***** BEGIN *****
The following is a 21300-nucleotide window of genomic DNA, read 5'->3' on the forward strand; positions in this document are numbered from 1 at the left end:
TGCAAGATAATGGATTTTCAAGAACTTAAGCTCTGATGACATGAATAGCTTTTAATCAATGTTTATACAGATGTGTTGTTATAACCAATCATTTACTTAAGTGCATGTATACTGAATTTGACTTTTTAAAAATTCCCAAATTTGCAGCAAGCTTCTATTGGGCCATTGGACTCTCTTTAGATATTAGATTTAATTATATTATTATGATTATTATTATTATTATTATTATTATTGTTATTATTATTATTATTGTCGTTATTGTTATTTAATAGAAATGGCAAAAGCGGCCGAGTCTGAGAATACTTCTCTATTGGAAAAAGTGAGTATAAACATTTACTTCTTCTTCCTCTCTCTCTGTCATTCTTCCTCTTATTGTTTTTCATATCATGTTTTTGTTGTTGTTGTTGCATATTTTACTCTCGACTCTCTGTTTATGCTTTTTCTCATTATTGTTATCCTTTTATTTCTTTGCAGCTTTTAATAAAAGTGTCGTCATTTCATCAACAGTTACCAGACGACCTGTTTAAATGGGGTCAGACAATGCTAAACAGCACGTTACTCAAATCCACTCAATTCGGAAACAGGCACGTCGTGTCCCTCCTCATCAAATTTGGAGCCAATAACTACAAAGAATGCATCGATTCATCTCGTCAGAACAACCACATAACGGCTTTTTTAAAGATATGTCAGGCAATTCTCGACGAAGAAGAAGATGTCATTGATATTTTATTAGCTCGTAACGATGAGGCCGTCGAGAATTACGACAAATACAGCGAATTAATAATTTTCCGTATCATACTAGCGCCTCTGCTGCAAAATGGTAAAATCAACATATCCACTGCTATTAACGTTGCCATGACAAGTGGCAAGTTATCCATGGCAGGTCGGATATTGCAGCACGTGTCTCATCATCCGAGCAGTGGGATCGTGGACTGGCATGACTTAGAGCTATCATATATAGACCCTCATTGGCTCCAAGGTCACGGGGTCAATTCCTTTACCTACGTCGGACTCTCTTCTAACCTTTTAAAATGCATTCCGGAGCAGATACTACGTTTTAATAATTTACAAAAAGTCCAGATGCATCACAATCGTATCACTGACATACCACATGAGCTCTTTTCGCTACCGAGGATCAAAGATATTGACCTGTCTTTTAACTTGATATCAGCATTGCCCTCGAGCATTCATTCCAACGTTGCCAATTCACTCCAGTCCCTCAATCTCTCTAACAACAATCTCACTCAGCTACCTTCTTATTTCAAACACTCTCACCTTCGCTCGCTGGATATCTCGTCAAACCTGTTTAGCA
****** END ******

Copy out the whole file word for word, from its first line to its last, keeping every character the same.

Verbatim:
The following is a 21300-nucleotide window of genomic DNA, read 5'->3' on the forward strand; positions in this document are numbered from 1 at the left end:
TGCAAGATAATGGATTTTCAAGAACTTAAGCTCTGATGACATGAATAGCTTTTAATCAATGTTTATACAGATGTGTTGTTATAACCAATCATTTACTTAAGTGCATGTATACTGAATTTGACTTTTTAAAAATTCCCAAATTTGCAGCAAGCTTCTATTGGGCCATTGGACTCTCTTTAGATATTAGATTTAATTATATTATTATGATTATTATTATTATTATTATTATTATTGTTATTATTATTATTATTGTCGTTATTGTTATTTAATAGAAATGGCAAAAGCGGCCGAGTCTGAGAATACTTCTCTATTGGAAAAAGTGAGTATAAACATTTACTTCTTCTTCCTCTCTCTCTGTCATTCTTCCTCTTATTGTTTTTCATATCATGTTTTTGTTGTTGTTGTTGCATATTTTACTCTCGACTCTCTGTTTATGCTTTTTCTCATTATTGTTATCCTTTTATTTCTTTGCAGCTTTTAATAAAAGTGTCGTCATTTCATCAACAGTTACCAGACGACCTGTTTAAATGGGGTCAGACAATGCTAAACAGCACGTTACTCAAATCCACTCAATTCGGAAACAGGCACGTCGTGTCCCTCCTCATCAAATTTGGAGCCAATAACTACAAAGAATGCATCGATTCATCTCGTCAGAACAACCACATAACGGCTTTTTTAAAGATATGTCAGGCAATTCTCGACGAAGAAGAAGATGTCATTGATATTTTATTAGCTCGTAACGATGAGGCCGTCGAGAATTACGACAAATACAGCGAATTAATAATTTTCCGTATCATACTAGCGCCTCTGCTGCAAAATGGTAAAATCAACATATCCACTGCTATTAACGTTGCCATGACAAGTGGCAAGTTATCCATGGCAGGTCGGATATTGCAGCACGTGTCTCATCATCCGAGCAGTGGGATCGTGGACTGGCATGACTTAGAGCTATCATATATAGACCCTCATTGGCTCCAAGGTCACGGGGTCAATTCCTTTACCTACGTCGGACTCTCTTCTAACCTTTTAAAATGCATTCCGGAGCAGATACTACGTTTTAATAATTTACAAAAAGTCCAGATGCATCACAATCGTATCACTGACATACCACATGAGCTCTTTTCGCTACCGAGGATCAAAGATATTGACCTGTCTTTTAACTTGATATCAGCATTGCCCTCGAGCATTCATTCCAACGTTGCCAATTCACTCCAGTCCCTCAATCTCTCTAACAACAATCTCACTCAGCTACCTTCTTATTTCAAACACTCTCACCTTCGCTCGCTGGATATCTCGTCAAACCTGTTTAGCA